Lastly, API and real-time integration allow vital updates to be sent to various integrated parties. For example, 3PLs and logistic companies that use API integration can send real-time updates to customers and manufacturers about estimated delivery times and shipment locations, while manufacturers can send real-time notifications to customers when a certain product is back in stock.
6. Better Expectations Management
Given all the above, the net result is that companies employing real-time integration have a leg up over companies that do not, especially when it comes to strengthening their business relationships with key customers, suppliers, trading partners, or logistics organizations. Being able to see data faster, analyze situations in real-time, and resolve any problems quickly, doubtless results in greater mutual appreciation among the players in any given ecosystem.
What Is the Difference Between Batch Integration and Real-Time Integration?
The main difference between batch and real-time integration is how long it takes data to become available to users. With batch processing, data is collected and stored until either a certain threshold of data is collected, or until the platform is programmed to process the data (usually on a scheduled cadence such as every 12 hours). Once it is time for the data to be processed, all data is processed together at the same time, hence the name “batch processing”. Therefore, with batch integration users tend to receive data on a delay.
On the other hand, with real-time integration, data is processed and becomes available to users right away. Whenever a new piece of data is ready for processing, it is individually processed immediately. This means users can always expect access to the most relevant and up-to-date information possible.
Which Is Better, Batch Processing or Real-Time Processing?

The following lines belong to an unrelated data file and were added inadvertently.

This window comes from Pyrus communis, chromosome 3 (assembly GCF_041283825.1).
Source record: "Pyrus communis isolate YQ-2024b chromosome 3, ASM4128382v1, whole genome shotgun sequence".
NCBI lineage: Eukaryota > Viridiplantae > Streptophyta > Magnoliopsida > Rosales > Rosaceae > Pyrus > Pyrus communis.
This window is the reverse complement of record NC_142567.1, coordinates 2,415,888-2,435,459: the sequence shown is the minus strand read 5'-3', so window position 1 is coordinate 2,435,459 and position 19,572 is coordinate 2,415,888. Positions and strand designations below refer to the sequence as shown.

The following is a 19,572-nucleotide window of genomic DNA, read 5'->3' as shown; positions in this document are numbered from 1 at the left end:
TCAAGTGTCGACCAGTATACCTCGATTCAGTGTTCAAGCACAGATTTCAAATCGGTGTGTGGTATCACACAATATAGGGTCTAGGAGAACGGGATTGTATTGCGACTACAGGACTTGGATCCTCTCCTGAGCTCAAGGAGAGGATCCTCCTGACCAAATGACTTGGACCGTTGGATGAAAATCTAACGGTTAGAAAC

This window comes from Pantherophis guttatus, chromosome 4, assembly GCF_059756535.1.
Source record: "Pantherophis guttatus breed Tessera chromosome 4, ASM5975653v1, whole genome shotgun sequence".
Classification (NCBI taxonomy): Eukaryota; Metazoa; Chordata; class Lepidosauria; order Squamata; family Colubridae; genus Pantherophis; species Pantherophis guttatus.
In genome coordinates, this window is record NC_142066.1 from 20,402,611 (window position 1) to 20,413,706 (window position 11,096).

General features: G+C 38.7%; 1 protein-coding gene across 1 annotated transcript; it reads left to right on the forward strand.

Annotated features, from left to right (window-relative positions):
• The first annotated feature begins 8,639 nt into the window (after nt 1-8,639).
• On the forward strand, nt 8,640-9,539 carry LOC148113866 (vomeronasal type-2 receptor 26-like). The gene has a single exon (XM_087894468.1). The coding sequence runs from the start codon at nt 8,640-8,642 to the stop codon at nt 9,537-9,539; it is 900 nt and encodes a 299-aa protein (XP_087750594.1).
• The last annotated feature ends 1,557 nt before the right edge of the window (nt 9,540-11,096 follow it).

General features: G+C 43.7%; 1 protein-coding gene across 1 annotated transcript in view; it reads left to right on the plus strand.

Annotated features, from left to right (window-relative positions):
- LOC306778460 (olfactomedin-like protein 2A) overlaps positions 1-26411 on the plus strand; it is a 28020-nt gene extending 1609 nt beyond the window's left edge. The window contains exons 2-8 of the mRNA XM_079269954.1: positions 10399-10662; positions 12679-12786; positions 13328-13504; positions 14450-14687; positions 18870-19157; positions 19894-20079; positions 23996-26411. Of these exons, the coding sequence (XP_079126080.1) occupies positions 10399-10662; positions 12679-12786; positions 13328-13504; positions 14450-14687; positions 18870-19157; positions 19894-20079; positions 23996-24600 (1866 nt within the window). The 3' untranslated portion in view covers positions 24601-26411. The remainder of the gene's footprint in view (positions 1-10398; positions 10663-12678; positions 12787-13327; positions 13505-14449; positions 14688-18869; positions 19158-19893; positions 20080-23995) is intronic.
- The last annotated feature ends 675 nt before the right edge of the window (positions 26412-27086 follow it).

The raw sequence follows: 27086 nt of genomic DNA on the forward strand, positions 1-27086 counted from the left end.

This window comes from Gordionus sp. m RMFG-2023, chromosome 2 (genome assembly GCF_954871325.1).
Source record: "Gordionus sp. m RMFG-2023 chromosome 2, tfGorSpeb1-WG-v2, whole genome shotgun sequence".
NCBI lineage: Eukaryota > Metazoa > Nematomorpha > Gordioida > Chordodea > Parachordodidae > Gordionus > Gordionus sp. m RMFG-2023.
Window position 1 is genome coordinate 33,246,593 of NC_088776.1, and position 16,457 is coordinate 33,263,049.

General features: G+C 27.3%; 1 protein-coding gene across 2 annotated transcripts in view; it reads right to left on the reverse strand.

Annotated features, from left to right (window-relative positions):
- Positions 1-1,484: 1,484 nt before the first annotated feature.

When deciding which is better, batch or real-time processing, it largely depends on the unique needs of each company. However, oftentimes the best approach is to incorporate both types of processing into a business’s operations. This is because each approach offers value in different ways.
Real-time processing has the upper hand when it comes to the amount of time it takes to receive data since it processes information practically instantaneously. This makes it extremely beneficial for gaining accurate data, increasing visibility and agility, communicating faster with trading partners, optimizing processes, and influencing strategic decision-making.
Real-time integration and processing is also very helpful to receive and send real-time updates to customers and trading partners. For example, this can be done by integrating a manufacturer's digital ecosystem with supply chain visibility platforms like Project44 and FourKites. This enables updates to be sent to customers, such as an order’s expected delivery date and time.
On the other hand, batch integration and processing has its own set of benefits. Notably, batch processing is particularly useful when processing a large volume of orders. For example, a big eCommerce marketplace receives 10,000 orders daily. If it attempts to process each order individually as soon as they are placed by customers, its system will likely experience delays, errors, system downtime, and network latency due to processing too many orders concurrently.
However, if the eCommerce marketplace utilizes batch processing and programs the orders to be processed as a group every 2 hours, the orders will be processed in a queue, one after the other, reducing network congestion and requiring fewer resources.